Elon Musk Says Shareholders Will Vote On Reincorporating Tesla In Texas

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by Tyler Durden
Thursday, Feb 01, 2024 - 08:45 PM

Elon Musk is picking up and moving to Texas...again.

Having already moved Tesla's manufacturing to the Lone Star state and in the wake of a Delaware Chancery Court ruling this week that saw Musk's $55 billion pay plan voided, Musk is now seeking to reincorporate Tesla in Texas. 

Musk held a poll on his X account this week asking his followers whether or not the company should reincorporate in Texas. The response was an overwhelming 'yes', prompting Musk to write: "The public vote is unequivocally in favor of Texas! Tesla will move immediately to hold a shareholder vote to transfer state of incorporation to Texas."

The move could be risky, Reuters reported on Thursday. If Musk proceeds with the vote, it carries inherent risks. Legal authorities suggest that Musk would likely face lawsuits from investors if he attempts to relocate Tesla's state of incorporation to Texas. This is especially true if the move is perceived as a tactic to protect his compensation package rather than to gain advantages for Tesla.

Dan Coatsworth, investment analyst at AJ Bell, commented: "Elon Musk's plan to change Tesla's state of incorporation from Delaware to Texas is typical behaviour for the entrepreneur who always looks for an alternative if he can't get what he wants."

Another business adviser told Reuters: "Shareholders need to take a hard look at how transitioning out of Delaware might impact their rights and the company's governance."

As we wrote earlier this week, a Delaware judge voided Elon Musk's $55 billion pay package after a Tesla shareholder brought a case to court claiming it was excessive. The consequences of the ruling could have major implications for Tesla's governance structure, but their implementation will hinge on a forthcoming appeal, according to Bloomberg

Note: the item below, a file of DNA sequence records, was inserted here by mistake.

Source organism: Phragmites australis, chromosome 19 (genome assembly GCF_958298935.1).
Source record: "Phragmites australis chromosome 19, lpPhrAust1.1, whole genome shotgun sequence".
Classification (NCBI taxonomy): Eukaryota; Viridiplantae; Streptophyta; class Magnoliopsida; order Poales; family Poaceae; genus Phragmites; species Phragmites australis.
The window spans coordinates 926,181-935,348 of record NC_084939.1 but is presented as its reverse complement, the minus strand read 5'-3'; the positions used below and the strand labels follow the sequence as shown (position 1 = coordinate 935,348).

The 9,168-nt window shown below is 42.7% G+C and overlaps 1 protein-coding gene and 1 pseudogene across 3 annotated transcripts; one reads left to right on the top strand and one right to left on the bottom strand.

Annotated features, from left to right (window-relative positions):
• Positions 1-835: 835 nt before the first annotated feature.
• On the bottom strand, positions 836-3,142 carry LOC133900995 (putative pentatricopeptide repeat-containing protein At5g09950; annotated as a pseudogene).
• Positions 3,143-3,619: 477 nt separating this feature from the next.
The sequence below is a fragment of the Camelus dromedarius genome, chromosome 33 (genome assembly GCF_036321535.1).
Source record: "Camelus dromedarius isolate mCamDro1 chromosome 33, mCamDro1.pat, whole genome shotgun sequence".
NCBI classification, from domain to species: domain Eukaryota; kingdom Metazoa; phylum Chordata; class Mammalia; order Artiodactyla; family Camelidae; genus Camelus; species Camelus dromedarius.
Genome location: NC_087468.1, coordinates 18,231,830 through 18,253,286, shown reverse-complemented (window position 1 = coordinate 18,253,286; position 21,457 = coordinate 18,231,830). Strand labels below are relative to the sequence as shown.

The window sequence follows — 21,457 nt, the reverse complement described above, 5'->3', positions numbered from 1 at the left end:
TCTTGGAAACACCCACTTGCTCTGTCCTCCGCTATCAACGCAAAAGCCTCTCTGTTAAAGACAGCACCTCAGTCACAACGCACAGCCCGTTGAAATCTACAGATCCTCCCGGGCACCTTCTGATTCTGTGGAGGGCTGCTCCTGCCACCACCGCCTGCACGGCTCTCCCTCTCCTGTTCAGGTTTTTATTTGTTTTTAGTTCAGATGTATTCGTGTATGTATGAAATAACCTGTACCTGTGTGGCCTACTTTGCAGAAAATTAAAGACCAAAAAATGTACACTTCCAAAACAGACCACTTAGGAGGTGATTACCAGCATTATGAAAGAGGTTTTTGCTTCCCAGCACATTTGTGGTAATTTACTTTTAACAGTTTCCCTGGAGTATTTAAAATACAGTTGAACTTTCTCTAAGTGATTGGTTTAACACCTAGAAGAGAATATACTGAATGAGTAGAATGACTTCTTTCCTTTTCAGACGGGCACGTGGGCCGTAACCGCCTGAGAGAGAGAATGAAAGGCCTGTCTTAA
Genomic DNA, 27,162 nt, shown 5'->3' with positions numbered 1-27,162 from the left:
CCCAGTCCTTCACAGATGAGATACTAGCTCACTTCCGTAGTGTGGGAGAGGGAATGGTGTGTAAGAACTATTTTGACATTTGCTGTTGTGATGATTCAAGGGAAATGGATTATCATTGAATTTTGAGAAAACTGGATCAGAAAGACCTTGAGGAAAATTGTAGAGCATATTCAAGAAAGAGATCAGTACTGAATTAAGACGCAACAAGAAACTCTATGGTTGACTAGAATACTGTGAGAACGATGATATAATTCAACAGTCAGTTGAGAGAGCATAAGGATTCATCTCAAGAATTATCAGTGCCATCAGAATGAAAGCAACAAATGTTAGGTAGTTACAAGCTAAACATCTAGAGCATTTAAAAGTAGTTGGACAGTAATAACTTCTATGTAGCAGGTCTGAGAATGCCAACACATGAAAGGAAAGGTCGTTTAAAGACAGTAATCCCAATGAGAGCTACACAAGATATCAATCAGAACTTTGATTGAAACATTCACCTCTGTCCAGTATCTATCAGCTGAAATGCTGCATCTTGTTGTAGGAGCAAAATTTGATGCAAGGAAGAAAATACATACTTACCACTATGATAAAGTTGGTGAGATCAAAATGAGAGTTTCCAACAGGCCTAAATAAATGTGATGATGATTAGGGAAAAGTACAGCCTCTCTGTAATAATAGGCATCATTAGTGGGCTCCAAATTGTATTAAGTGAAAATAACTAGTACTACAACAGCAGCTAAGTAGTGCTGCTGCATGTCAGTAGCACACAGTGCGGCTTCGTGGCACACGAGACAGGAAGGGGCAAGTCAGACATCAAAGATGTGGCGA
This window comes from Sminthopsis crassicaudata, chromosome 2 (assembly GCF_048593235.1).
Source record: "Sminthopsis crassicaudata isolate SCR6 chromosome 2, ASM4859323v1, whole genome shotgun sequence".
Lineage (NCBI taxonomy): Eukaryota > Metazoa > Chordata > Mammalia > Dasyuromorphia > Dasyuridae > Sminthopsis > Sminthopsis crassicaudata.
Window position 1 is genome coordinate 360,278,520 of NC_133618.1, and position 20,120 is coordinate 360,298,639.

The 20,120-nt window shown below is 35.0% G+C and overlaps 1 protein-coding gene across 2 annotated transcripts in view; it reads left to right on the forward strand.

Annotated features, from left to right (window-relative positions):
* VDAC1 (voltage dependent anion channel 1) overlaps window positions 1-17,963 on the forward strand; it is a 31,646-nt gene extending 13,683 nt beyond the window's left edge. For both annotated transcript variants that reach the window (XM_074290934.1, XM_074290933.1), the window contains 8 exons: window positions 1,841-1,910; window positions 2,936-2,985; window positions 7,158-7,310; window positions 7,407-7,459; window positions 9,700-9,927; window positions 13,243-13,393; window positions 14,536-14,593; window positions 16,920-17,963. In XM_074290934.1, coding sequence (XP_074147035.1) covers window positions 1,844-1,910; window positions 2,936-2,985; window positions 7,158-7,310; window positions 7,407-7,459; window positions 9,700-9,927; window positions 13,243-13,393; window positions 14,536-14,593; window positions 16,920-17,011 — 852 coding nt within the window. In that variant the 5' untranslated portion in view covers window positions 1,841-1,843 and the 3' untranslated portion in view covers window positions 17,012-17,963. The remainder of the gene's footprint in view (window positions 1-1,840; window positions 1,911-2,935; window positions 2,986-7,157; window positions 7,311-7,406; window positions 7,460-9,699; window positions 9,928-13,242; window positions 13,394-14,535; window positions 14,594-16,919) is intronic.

Delaware Chancery Court Chief Judge Kathaleen St. J. McCormick cited inadequate disclosures and board conflicts of interest in her ruling. Musk, whose wealth largely comes from Tesla, the top auto company globally, has seen stock options from this plan vest as performance goals were met, though he hasn't exercised them yet.

The judge wrote: “In the final analysis, Musk launched a self-driving process, recalibrating the speed and direction along the way as he saw fit. The process arrived at an unfair price. And through this litigation, the plaintiff requests a recall.”

“The most striking omission from the process is the absence of any evidence of adversarial negotiations between the Board and Musk concerning the size of the grant,” she continued.

The compensation case, which was launched by shareholder Richard Tornetta, argued that Tesla's board lacked independence in crafting Musk's pay, a view the judge supported.

"Never incorporate your company in the state of Delaware," Musk fired back on Twitter earlier this week. 

Tuesday's court verdict requires Tesla's board to put together a new executive compensation plan, at least temporarily overhauling the record-setting package previously awarded to Musk in 2018.

Looks like the company could be doing so in Texas...